It is usually nice to get surprises at Christmas time but towards the end of last year, hundreds of Personal Licence Holders received an unwanted present in the mail: a letter advising them that their personal licence had been revoked with immediate effect.
The festive period is already one of the most stressful times for the trade and it was made all the more challenging by managers being left without licences at this key time. This instantly meant that they:
- Could not act as a premises manager
personal licence holder
- Could not apply for occasional licences or hold occasional licences in their name
- Could no longer deliver mandatory training to staff
- Could no longer be considered the Personal Licence Holder on duty where a condition on the licence requires there to be one on the premises i.e. post-1am
Where a premises manager was impacted by a revocation many licence holders were able to act quickly and notify the Board within seven days, giving them a six-week grace period before an application to name a manager had to be made.
I understand that the primary reason for the majority of the revocations was a failure to complete refresher training within five years and provide evidence to the Board. Extremely frustrating for many of those affected who had, in fact, sat and passed the Scottish Certificate for Personal Licence Holders Refresher Course (SCPLHR) but were unaware that the certificate had to be sent to the Licensing Board to complete the process.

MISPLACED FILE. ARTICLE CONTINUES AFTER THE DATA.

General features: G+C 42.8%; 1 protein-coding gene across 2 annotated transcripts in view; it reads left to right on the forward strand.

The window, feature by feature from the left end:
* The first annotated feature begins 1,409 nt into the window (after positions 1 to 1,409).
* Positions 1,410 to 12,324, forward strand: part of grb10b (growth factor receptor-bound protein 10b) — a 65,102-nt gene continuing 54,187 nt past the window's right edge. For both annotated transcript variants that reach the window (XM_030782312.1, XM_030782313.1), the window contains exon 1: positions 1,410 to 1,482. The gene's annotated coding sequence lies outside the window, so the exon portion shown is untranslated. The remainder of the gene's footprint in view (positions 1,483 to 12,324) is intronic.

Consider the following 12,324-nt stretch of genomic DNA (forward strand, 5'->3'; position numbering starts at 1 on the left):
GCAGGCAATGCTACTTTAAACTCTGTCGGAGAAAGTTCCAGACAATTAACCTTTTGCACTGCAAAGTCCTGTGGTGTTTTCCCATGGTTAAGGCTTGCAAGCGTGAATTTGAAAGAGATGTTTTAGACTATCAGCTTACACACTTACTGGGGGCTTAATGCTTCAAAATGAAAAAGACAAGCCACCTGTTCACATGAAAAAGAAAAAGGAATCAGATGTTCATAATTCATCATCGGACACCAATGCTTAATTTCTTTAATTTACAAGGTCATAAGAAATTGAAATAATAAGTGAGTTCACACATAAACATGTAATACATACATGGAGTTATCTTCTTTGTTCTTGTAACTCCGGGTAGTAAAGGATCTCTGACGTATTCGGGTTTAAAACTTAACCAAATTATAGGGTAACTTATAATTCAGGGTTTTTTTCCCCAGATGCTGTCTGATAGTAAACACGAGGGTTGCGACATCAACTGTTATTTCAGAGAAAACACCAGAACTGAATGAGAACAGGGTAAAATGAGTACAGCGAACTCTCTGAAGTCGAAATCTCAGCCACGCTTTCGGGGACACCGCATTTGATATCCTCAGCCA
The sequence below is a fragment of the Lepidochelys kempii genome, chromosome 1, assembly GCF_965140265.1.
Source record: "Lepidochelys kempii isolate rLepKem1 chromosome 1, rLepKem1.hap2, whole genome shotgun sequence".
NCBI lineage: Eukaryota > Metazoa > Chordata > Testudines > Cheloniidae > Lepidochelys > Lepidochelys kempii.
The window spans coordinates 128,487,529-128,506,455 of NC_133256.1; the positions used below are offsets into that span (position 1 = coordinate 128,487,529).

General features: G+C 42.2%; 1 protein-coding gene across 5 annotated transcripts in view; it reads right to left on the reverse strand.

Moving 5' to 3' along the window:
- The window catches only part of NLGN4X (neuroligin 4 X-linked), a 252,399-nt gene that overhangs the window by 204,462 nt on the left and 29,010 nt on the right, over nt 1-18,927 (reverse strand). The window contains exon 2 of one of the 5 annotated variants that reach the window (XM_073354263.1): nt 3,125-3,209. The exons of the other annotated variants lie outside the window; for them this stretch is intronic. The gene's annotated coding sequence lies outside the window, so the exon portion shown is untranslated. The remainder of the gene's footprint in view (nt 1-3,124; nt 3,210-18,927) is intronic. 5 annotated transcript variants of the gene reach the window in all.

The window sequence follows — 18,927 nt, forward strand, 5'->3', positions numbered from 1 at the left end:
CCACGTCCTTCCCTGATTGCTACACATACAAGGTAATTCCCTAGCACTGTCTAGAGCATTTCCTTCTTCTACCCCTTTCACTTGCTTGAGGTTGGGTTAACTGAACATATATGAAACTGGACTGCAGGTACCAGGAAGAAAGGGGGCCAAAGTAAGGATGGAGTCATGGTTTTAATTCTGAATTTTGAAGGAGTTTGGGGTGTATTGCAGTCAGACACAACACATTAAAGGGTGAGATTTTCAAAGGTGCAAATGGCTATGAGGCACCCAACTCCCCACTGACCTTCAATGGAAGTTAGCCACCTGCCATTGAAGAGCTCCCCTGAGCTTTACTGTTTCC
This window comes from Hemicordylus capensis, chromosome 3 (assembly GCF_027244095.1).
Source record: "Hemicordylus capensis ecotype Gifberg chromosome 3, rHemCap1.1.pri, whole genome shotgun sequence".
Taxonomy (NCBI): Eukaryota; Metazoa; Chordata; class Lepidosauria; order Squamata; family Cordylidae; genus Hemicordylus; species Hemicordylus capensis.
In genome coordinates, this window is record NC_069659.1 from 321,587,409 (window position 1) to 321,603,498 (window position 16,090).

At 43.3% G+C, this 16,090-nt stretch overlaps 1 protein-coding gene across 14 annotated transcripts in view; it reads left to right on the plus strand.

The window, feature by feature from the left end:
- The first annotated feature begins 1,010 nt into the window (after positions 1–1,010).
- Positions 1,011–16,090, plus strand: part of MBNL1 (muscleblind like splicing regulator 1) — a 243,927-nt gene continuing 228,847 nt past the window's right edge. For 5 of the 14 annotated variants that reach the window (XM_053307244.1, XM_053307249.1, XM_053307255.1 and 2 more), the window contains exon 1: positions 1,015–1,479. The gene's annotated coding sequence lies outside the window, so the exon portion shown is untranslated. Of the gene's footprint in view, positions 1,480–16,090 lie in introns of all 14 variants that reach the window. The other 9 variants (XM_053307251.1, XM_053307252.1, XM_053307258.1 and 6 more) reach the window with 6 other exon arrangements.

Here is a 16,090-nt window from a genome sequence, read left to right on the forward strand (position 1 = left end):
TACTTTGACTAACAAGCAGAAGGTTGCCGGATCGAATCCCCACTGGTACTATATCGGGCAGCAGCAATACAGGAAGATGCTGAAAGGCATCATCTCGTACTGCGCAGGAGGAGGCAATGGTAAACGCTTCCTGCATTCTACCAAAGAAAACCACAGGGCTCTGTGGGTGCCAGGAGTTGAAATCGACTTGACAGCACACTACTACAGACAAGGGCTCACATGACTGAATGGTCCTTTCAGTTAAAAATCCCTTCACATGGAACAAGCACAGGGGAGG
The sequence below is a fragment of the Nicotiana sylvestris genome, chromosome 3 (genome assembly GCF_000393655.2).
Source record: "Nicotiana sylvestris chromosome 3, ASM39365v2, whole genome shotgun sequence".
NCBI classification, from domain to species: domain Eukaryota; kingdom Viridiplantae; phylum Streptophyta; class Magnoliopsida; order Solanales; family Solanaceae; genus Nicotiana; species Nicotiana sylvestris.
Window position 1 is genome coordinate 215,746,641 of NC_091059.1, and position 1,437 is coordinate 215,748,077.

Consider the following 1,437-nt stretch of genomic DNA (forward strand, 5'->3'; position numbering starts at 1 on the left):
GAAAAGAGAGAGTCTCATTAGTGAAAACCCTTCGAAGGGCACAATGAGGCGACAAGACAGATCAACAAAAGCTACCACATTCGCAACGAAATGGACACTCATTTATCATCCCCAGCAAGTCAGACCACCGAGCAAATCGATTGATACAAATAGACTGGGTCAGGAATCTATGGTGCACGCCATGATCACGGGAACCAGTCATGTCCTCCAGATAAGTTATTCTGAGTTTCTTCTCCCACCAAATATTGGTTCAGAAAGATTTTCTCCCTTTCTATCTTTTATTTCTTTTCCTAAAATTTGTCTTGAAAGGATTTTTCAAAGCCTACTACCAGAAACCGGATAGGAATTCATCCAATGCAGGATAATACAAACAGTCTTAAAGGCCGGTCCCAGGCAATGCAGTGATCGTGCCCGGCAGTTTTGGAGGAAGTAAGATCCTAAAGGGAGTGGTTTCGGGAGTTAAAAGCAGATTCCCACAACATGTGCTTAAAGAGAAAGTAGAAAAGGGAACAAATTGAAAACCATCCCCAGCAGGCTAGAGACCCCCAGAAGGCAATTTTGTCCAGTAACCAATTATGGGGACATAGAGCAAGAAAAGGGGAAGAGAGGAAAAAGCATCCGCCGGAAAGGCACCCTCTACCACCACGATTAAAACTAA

Also, some of those impacted diligently lodged their renewal applications in time for the May 2019 deadline using their original SCPLH training certificate but then sadly failed to meet the November 2020 deadline for submission of their latest refresher training certificate.
While it is very tempting to blame Licensing Boards for taking this extreme step, l would caution against this. They had no choice but to do so in the circumstances as their hands are completely tied by the legislation. They have no discretion. Failure to provide the training certificate to the Board within set timescales equals revocation of a personal licence.
If you find yourself in a similar situation please be assured that all is not lost as it is possible to reapply for your personal licence immediately. The five-year restriction has long since disappeared.
- As this is treated as an entirely new application sadly you can’t use your recently obtained SCPLH refresher certificate if you have one. You will have to sit the full SCPLH course again and produce that certificate to the Board unless your original SCPLH certificate is dated after 1 August 2013. If that is the case you can lodge your new application with your original certificate so somewhat ironically do not need to do any training at all!
- Most Licensing Boards will take longer than six weeks to grant a personal licence so even if a notification was, or is, made within seven days it’s recommended that you have a back-up personal licence holder on standby to act as premises manager if time is not on your side.
- In the interim period, while you wait for your new licence to be granted you must have a statutory training record on the premises as you don’t qualify for the personal licence holder exemption after revocation and before grant.
- Much of early 2019 was spent warning of the 10-year deadline and the impending personal licence “disaster” and in some ways the focus on the May date distracted from the fact that refresher training and renewals is an ongoing process. While 31 May was the deadline for many, every single personal licence holder has their own timeline for training and renewal which they need to be aware of.
The Glasgow Licensing Board calculator is a great way to work out your dates https://www.glasgow.gov.uk/alcohol/renewal and can be utilised by anyone regardless of where your personal licence was issued.
As always, the team at Hill Brown Licensing are available to provide support and assist with any questions you might have on email@example.com or 0141 280 6299.
Audrey Junner, Partner, Hill Brown Licensing